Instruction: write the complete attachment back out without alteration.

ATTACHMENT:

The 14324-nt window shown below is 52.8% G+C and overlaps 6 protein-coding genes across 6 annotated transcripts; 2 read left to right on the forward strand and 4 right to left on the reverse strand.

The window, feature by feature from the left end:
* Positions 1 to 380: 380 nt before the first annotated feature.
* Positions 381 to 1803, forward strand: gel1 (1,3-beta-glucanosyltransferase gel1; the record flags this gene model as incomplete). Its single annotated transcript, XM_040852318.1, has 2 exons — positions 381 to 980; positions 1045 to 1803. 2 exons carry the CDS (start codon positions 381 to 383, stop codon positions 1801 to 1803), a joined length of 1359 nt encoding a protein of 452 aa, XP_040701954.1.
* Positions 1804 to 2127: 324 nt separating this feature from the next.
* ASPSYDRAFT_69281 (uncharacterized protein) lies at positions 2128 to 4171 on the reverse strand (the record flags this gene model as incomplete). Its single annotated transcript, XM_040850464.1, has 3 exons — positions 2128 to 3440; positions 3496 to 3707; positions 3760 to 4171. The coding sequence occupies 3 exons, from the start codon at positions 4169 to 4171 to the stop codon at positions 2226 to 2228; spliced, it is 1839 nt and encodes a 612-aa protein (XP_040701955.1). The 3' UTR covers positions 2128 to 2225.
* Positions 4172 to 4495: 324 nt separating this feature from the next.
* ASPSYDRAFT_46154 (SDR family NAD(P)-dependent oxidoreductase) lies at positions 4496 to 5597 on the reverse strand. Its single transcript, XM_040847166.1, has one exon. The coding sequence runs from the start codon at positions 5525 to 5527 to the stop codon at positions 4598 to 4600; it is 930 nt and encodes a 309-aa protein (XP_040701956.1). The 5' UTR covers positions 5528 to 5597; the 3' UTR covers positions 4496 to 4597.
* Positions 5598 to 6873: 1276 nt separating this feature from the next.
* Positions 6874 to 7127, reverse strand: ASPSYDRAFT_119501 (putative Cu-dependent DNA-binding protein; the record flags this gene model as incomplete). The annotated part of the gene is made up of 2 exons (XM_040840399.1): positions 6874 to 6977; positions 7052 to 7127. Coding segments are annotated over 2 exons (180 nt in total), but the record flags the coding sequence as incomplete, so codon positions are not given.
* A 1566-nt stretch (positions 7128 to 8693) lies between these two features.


The 14324-nt window shown below is 52.8% G+C and overlaps 6 protein-coding genes across 6 annotated transcripts; 2 read left to right on the forward strand and 4 right to left on the reverse strand.

The window, feature by feature from the left end:
* Positions 1 to 380: 380 nt before the first annotated feature.
* Positions 381 to 1803, forward strand: gel1 (1,3-beta-glucanosyltransferase gel1; the record flags this gene model as incomplete). Its single annotated transcript, XM_040852318.1, has 2 exons — positions 381 to 980; positions 1045 to 1803. 2 exons carry the CDS (start codon positions 381 to 383, stop codon positions 1801 to 1803), a joined length of 1359 nt encoding a protein of 452 aa, XP_040701954.1.
* Positions 1804 to 2127: 324 nt separating this feature from the next.
* ASPSYDRAFT_69281 (uncharacterized protein) lies at positions 2128 to 4171 on the reverse strand (the record flags this gene model as incomplete). Its single annotated transcript, XM_040850464.1, has 3 exons — positions 2128 to 3440; positions 3496 to 3707; positions 3760 to 4171. The coding sequence occupies 3 exons, from the start codon at positions 4169 to 4171 to the stop codon at positions 2226 to 2228; spliced, it is 1839 nt and encodes a 612-aa protein (XP_040701955.1). The 3' UTR covers positions 2128 to 2225.
* Positions 4172 to 4495: 324 nt separating this feature from the next.
* ASPSYDRAFT_46154 (SDR family NAD(P)-dependent oxidoreductase) lies at positions 4496 to 5597 on the reverse strand. Its single transcript, XM_040847166.1, has one exon. The coding sequence runs from the start codon at positions 5525 to 5527 to the stop codon at positions 4598 to 4600; it is 930 nt and encodes a 309-aa protein (XP_040701956.1). The 5' UTR covers positions 5528 to 5597; the 3' UTR covers positions 4496 to 4597.
* Positions 5598 to 6873: 1276 nt separating this feature from the next.
* Positions 6874 to 7127, reverse strand: ASPSYDRAFT_119501 (putative Cu-dependent DNA-binding protein; the record flags this gene model as incomplete). The annotated part of the gene is made up of 2 exons (XM_040840399.1): positions 6874 to 6977; positions 7052 to 7127. Coding segments are annotated over 2 exons (180 nt in total), but the record flags the coding sequence as incomplete, so codon positions are not given.
* A 1566-nt stretch (positions 7128 to 8693) lies between these two features.